Stop by the group once a week and maybe weed out all the useless posts.

Is there any rules that I missed? I know I must have.

Read More →
Replies: 0 / Share:

Dan Brown and What A Writer Can Learn From Him

Dan Brown’s Direct Link To The Depths Of Our Minds

It seems to me that Dan Brown truly has a deep understanding of the hidden currents that are floating around within the collective consciousness.
Take for instance his latest book the Lost Symbol (I haven’t read it yet) in which he explores the power of thought to create our world. Even going further to explore the boundaries of mass thought.

No matter what you say about his writing he has an awesome ability to create stories that intertwine the underground themes floating around on the web and within the matrix of our minds.

Katherine Solomon one of the main characters had this to say about thought,
We have scientifically proven that the power of human thought grows exponentially with the number of minds that share that thought, ” she says.
“This is the inherent power of prayer groups, healing circles, singing in unison, and worshiping en mass. The idea of universal consciousness is no ethereal New Age concept. It’s a hard-core scientific reality. . .”

The book draws heavily from Lynne McTaggart’s work with intention experiments. You can check out what she has to say about it on her blog. I’m a big fan of her work and participate in her Intention Experiments.
Is there something that writer’s can learn from this? I have to say yes. He has sold a ton of books and of course they’ve been made into movies.

What we can learn from Dan Brown:

  • Discover what’s percolating within the collective consciousness
  • Figure out which topics are the hot ones
  • Draft your books outline around them
  • Make sure the themes are current and interest in them is growing
  • Research the topic yourself

People may hack on Dan Brown often but he seems to know what he’s doing.
I remember talking to a guy who was picking up Dan Brown’s Angels & Demons. As he reached down and took the book off the shelf he looked at me and said, “Dan Brown really is a bad writer.”

Well if he’s so bad why was this guy picking up the book still?
Because Dan can write a page turner based around concepts that people are secretly interested in.

Read More →
Replies: 0 / Share:

5 Things Coca-Cola Can Teach You About Effective Online Marketing

It seems that Coca-Cola, in all it’s bubbly wisdom, focuses on the fundamentals when it comes down to online marketing.

They use five key foundations for the online marketing efforts. Add value. Be transparent. Be consistent and follow through. Be receptive to change. Surprise and delight your customers.

That’s what Linda Cronin, director of media and interactive integrated communications, Sparkling BBU, Coca-Cola North America(now that’s a mouthful), revealed at the sold-out IAB Social Media Marketplace.

Five Foundations For Online Marketing From Coca-Cola

  1. Add value. Bring value into every interaction.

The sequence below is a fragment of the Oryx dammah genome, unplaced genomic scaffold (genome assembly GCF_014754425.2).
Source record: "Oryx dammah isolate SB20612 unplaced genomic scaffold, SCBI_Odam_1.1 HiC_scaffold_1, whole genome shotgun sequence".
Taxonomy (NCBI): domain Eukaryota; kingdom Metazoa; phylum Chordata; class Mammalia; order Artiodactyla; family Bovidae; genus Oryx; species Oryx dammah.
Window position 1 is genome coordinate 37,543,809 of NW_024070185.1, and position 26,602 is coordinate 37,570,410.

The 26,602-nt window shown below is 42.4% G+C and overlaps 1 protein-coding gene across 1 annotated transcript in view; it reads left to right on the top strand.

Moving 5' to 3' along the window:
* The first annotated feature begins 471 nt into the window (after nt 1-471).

2. Be transparent. Listen to what your brand owners are saying. You are not your brand owner. You are the steward of your brand.
  3. Be consistent and follow through. Stay on brand strategy and stay true to who you are. Make human connections, which we all share, better and more meaningful.
  4. Be receptive to change. Mix things up to keep it fresh.
  5. Surprise and delight your customers.

Again, keep things interesting and fresh.
Surprise and delight your customers, is pretty heavy corporate speak. In the last management job I had, the company was big on this. But when it came down to it, the customers we’re surprised and delighted if the business could just deliver on its promises. Which is a major problem with today’s companies. Publishers and authors included.

And I’m not sure how much this applies to the actual product for Coca-Cola. Because if I cracked open a can and didn’t get what I expected I’m pretty sure I’d be jumping ship pretty fast. So maybe this applies more for their marketing creatives.

Blaze Your Book!

Read More →
Replies: 0 / Share:

Book Title Tips

What a Pizza Company and Seth Godin Can Teach You About Your Book Cover.

“What’s the title of that book again?”

You know how many times I’ve heard this?
Lots!

As a professional bookseller you hear some weird questions but this is tops.
The thing I hear most is usually some variation of, “I’m looking for a book. I can’t remember the book’s title or the name of the author.”
No really it is.

So what can you do as a writer or publisher to avoid this problem?

Choose a book title that gets lodged deep into people brains.
Sort of like a little jingle that they use for Pizza Pizza, Toronto Ontario’s biggest pizza chain, and probably one of our most recognized brands.

Anyone who lives in this province has this little diddy rattling around their brains somewhere, “Nine six seven eleven eleven. Phone pizza pizza hey hey hey.”
It’s burned in there and it’ll never come out.
And when your choosing your book title be sure to try and do the same.

Choose something that sticks in your readers minds. Something that they’ll never forget.
I’ve noticed two major trends in for book titles over the last little while.

Book Title Trends:

  • A single word or two words that pop followed by a descriptive subtitle.
  • A catchy long title that is followed by a descriptive subtitle.
  • Single Word Book Titles That Work

Three of my favorite single word book titles are:
Fascinate: Your 7 Triggers To Persuasion and Captivation
by Sally Hogshead……

I love this books title.
And the cover made me reach out and grab it.
It’s on my list of must reads and will soon be on my book shelf.
Great captivating single word choice for the books title.
The subtitle explains what the books about.

Color of the cover and cover art just grips you.

Linchpin: Are You Indispensable?